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In December the leaders of the EU agreed to a fiscal compact, which Ireland will vote on tomorrow. It would sanction countries that spend too much or don’t sufficiently cut their debt. Former Obama economic advisor Austan Goolsbee says that’s not the sort of fiscal union Europe needs, and it won’t work for them. EU policymakers don’t understand what’s behind the success of the fiscal union in the United States he writes.
In a Wall Street Journal editorial, Goolsbee says that fiscal union in the United States has been “primarily an engine of subsidy”. In Europe, Northern states like Germany are unwilling and perhaps politically unable to subsidise the periphery.
“The U.S. fiscal union has worked, in no small part, by enabling subsidies to the Mississippis without requiring the approval of the Minnesotas. It creates an important form of insurance. When Texans suffered from the collapse of the oil market in the 1980s, they could rely on the fiscal union to help them. When Texas boomed with rising oil prices in the 2000s, it contributed to the union to help harder hit regions.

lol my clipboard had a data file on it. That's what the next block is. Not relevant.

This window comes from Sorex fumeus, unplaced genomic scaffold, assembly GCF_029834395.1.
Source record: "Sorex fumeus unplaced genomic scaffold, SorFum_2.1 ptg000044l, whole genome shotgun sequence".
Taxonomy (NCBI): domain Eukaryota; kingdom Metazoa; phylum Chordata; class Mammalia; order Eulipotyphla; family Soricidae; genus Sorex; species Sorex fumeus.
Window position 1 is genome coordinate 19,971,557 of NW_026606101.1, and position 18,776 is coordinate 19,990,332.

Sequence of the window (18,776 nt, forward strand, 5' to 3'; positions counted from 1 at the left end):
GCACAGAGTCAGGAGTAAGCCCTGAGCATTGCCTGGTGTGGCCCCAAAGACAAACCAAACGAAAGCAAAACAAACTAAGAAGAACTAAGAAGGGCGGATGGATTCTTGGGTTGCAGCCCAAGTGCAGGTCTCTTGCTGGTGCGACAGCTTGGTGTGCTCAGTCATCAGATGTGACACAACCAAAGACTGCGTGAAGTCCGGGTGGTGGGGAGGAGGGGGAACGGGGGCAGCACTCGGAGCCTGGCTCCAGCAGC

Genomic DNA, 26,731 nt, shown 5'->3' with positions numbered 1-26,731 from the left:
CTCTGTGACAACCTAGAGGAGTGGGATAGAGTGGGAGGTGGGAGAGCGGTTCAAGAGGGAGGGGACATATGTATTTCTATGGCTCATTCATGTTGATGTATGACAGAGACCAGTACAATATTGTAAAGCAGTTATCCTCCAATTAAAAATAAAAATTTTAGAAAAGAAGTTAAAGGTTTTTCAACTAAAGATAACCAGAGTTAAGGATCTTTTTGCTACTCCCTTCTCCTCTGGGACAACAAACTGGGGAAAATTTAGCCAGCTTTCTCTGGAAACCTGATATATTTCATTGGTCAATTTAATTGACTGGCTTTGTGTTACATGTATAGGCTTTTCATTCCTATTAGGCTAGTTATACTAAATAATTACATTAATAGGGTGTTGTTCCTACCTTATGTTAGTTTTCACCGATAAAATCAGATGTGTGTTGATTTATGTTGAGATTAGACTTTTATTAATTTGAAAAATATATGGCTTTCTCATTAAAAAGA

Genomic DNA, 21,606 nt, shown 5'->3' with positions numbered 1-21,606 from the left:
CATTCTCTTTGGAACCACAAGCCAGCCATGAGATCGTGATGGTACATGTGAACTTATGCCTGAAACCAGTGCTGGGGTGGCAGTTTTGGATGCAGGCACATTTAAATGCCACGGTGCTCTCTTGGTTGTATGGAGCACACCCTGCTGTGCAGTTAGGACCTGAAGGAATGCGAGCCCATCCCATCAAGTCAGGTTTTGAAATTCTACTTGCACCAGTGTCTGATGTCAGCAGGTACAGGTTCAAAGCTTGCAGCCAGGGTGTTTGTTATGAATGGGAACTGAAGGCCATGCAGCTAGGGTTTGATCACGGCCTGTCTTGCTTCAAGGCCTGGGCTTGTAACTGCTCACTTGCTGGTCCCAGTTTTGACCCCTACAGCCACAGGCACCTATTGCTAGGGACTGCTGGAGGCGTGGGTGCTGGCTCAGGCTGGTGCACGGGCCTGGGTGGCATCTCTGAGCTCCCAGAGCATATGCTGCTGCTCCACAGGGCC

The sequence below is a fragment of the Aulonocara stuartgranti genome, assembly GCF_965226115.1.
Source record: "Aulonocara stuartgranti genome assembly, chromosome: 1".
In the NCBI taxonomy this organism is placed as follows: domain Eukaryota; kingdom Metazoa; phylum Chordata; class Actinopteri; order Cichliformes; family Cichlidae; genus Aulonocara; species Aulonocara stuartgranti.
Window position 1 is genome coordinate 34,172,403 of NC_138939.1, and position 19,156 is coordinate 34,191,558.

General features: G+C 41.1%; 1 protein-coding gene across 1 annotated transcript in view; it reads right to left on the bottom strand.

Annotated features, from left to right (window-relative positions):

Giving Northern Europe a veto over Southern Europe’s budgets will not hold a monetary union together. The euro zone will continue to need the weaker countries to stomach decades of high unemployment to grind down wages.”
Goolsbee goes on to argue that there are some other options for Europe, including much greater labour mobility from the south or higher inflation. Language barriers and German opposition make either difficult, leaving “suffering or subsidies” as the only options.
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